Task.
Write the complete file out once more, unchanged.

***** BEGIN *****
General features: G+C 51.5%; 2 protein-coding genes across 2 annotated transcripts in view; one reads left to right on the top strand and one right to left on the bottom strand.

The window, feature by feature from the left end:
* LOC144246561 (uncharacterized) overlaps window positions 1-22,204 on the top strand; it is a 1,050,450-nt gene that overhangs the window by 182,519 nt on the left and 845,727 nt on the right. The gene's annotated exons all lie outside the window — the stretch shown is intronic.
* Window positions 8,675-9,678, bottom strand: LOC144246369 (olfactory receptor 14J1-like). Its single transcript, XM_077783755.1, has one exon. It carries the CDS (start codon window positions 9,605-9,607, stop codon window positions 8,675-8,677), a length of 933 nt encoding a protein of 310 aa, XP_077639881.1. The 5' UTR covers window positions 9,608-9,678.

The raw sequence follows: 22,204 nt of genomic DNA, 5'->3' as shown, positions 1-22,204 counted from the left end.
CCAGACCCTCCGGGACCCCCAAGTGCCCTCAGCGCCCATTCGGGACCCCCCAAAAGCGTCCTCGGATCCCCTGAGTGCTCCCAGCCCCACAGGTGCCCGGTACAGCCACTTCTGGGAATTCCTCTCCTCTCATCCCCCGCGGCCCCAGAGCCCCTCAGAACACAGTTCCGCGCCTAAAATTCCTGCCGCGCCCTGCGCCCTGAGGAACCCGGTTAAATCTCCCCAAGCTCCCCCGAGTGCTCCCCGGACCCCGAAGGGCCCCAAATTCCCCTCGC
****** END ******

General features: G+C 51.5%; 2 protein-coding genes across 2 annotated transcripts in view; one reads left to right on the top strand and one right to left on the bottom strand.

The window, feature by feature from the left end:
* LOC144246561 (uncharacterized) overlaps window positions 1-22,204 on the top strand; it is a 1,050,450-nt gene that overhangs the window by 182,519 nt on the left and 845,727 nt on the right. The gene's annotated exons all lie outside the window — the stretch shown is intronic.
* Window positions 8,675-9,678, bottom strand: LOC144246369 (olfactory receptor 14J1-like). Its single transcript, XM_077783755.1, has one exon. It carries the CDS (start codon window positions 9,605-9,607, stop codon window positions 8,675-8,677), a length of 933 nt encoding a protein of 310 aa, XP_077639881.1. The 5' UTR covers window positions 9,608-9,678.

The raw sequence follows: 22,204 nt of genomic DNA, 5'->3' as shown, positions 1-22,204 counted from the left end.
CCAGACCCTCCGGGACCCCCAAGTGCCCTCAGCGCCCATTCGGGACCCCCCAAAAGCGTCCTCGGATCCCCTGAGTGCTCCCAGCCCCACAGGTGCCCGGTACAGCCACTTCTGGGAATTCCTCTCCTCTCATCCCCCGCGGCCCCAGAGCCCCTCAGAACACAGTTCCGCGCCTAAAATTCCTGCCGCGCCCTGCGCCCTGAGGAACCCGGTTAAATCTCCCCAAGCTCCCCCGAGTGCTCCCCGGACCCCGAAGGGCCCCAAATTCCCCTCGC